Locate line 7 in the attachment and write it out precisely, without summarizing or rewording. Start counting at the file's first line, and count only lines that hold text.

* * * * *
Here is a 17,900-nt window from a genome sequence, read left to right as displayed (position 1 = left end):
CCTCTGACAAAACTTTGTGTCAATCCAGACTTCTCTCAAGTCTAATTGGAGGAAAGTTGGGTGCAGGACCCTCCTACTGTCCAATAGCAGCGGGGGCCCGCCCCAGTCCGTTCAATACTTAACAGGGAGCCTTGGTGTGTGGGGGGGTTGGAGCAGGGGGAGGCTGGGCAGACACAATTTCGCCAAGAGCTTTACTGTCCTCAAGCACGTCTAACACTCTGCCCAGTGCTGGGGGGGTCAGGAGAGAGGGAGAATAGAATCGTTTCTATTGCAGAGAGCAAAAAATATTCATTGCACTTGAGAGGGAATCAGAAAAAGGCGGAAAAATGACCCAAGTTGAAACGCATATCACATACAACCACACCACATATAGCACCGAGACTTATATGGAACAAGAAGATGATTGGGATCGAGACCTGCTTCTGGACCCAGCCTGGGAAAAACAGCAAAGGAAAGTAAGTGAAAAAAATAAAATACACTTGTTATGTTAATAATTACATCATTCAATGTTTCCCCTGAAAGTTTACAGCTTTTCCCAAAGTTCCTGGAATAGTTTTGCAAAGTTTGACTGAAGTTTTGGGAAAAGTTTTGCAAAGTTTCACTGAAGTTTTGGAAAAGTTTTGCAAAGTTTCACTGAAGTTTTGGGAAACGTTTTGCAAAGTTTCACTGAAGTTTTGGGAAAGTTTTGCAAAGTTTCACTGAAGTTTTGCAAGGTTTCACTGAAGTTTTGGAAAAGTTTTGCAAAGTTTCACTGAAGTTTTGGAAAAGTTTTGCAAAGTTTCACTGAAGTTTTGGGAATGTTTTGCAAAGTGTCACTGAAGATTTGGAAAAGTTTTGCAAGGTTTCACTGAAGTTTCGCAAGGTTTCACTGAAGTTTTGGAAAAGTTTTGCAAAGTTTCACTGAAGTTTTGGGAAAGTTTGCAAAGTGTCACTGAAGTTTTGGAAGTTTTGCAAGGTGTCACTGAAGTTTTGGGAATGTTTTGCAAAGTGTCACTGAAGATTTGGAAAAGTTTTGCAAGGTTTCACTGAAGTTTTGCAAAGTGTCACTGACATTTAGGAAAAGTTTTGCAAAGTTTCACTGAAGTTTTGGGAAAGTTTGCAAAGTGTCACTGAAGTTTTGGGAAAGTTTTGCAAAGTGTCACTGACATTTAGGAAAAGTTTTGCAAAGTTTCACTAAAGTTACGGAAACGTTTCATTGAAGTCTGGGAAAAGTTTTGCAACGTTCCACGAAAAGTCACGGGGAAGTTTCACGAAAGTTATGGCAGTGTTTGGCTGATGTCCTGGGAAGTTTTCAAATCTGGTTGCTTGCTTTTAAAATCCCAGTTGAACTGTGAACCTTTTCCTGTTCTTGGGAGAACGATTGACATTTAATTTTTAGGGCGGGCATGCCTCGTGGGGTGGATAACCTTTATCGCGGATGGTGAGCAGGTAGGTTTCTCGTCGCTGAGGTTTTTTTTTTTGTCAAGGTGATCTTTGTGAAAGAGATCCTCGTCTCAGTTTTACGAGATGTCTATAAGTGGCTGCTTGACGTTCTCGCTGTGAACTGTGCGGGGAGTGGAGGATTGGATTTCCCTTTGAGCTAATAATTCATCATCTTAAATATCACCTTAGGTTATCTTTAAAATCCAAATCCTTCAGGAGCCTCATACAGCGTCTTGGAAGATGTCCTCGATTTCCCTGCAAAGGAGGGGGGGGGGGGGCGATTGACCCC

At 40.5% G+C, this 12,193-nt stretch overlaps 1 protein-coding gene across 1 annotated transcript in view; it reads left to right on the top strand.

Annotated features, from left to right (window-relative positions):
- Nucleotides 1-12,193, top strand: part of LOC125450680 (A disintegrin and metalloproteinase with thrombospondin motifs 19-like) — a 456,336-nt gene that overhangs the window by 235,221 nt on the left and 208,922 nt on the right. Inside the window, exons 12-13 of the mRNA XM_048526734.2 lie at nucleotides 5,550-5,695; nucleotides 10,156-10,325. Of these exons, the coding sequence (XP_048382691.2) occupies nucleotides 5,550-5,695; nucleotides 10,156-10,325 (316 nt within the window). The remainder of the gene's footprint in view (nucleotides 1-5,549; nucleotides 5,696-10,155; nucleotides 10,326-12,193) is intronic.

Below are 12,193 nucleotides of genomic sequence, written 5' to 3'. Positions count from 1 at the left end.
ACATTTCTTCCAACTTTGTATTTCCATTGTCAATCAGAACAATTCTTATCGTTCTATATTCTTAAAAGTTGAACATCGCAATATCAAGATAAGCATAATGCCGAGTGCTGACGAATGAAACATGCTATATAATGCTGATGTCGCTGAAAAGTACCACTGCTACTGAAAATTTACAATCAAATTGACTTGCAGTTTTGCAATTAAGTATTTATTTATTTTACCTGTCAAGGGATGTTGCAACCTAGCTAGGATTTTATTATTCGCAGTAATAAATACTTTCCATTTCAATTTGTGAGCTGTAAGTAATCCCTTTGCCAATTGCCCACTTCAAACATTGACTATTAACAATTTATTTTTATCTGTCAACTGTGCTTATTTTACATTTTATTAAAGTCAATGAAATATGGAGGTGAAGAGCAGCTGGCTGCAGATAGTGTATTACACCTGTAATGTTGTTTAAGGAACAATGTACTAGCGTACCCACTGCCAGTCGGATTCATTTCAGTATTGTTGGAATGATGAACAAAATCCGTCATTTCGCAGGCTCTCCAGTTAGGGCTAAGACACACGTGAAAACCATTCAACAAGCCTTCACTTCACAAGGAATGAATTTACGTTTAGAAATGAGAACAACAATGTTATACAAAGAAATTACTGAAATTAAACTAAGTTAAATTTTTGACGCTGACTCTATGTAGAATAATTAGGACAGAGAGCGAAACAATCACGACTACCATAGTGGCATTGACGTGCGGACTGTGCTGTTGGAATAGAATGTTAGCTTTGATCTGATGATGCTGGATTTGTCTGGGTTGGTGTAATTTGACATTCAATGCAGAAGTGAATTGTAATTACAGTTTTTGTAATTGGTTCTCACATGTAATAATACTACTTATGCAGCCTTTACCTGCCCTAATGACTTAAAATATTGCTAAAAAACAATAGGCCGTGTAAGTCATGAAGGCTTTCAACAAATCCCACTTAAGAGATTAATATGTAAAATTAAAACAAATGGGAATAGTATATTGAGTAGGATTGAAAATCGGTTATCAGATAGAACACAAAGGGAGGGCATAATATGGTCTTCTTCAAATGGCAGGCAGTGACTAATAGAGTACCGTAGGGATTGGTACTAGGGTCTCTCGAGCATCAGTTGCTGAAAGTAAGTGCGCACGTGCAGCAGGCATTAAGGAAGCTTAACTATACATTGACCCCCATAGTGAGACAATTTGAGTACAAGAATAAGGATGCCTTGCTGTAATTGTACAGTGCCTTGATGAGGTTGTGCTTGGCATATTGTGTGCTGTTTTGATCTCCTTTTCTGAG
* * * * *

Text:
ACATTTCTTCCAACTTTGTATTTCCATTGTCAATCAGAACAATTCTTATCGTTCTATATTCTTAAAAGTTGAACATCGCAATATCAAGATAAGCATAATGCCGAGTGCTGACGAATGAAACATGCTATATAATGCTGATGTCGCTGAAAAGTACCACTGCTACTGAAAATTTACAATCAAATTGACTTGCAGTTTTGCAATTAAGTATTTATTTATTTTACCTGTCAAGGGATGTTGCAACCTAGCTAGGATTTTATTATTCGCAGTAATAAATACTTTCCATTTCAATTTGTGAGCTGTAAGTAATCCCTTTGCCAATTGCCCACTTCAAACATTGACTATTAACAATTTATTTTTATCTGTCAACTGTGCTTATTTTACATTTTATTAAAGTCAATGAAATATGGAGGTGAAGAGCAGCTGGCTGCAGATAGTGTATTACACCTGTAATGTTGTTTAAGGAACAATGTACTAGCGTACCCACTGCCAGTCGGATTCATTTCAGTATTGTTGGAATGATGAACAAAATCCGTCATTTCGCAGGCTCTCCAGTTAGGGCTAAGACACACGTGAAAACCATTCAACAAGCCTTCACTTCACAAGGAATGAATTTACGTTTAGAAATGAGAACAACAATGTTATACAAAGAAATTACTGAAATTAAACTAAGTTAAATTTTTGACGCTGACTCTATGTAGAATAATTAGGACAGAGAGCGAAACAATCACGACTACCATAGTGGCATTGACGTGCGGACTGTGCTGTTGGAATAGAATGTTAGCTTTGATCTGATGATGCTGGATTTGTCTGGGTTGGTGTAATTTGACATTCAATGCAGAAGTGAATTGTAATTACAGTTTTTGTAATTGGTTCTCACATGTAATAATACTACTTATGCAGCCTTTACCTGCCCTAATGACTTAAAATATTGCTAAAAAACAATAGGCCGTGTAAGTCATGAAGGCTTTCAACAAATCCCACTTAAGAGATTAATATGTAAAATTAAAACAAATGGGAATAGTATATTGAGTAGGATTGAAAATCGGTTATCAGATAGAACACAAAGGGAGGGCATAATATGGTCTTCTTCAAATGGCAGGCAGTGACTAATAGAGTACCGTAGGGATTGGTACTAGGGTCTCTCGAGCATCAGTTGCTGAAAGTAAGTGCGCACGTGCAGCAGGCATTAAGGAAGCTTAACTATACATTGACCCCCATAGTGAGACAATTTGAGTACAAGAATAAGGATGCCTTGCTGTAATTGTACAGTGCCTTGATGAGGTTGTGCTTGGCATATTGTGTGCTGTTTTGATCTCCTTTTCTGAG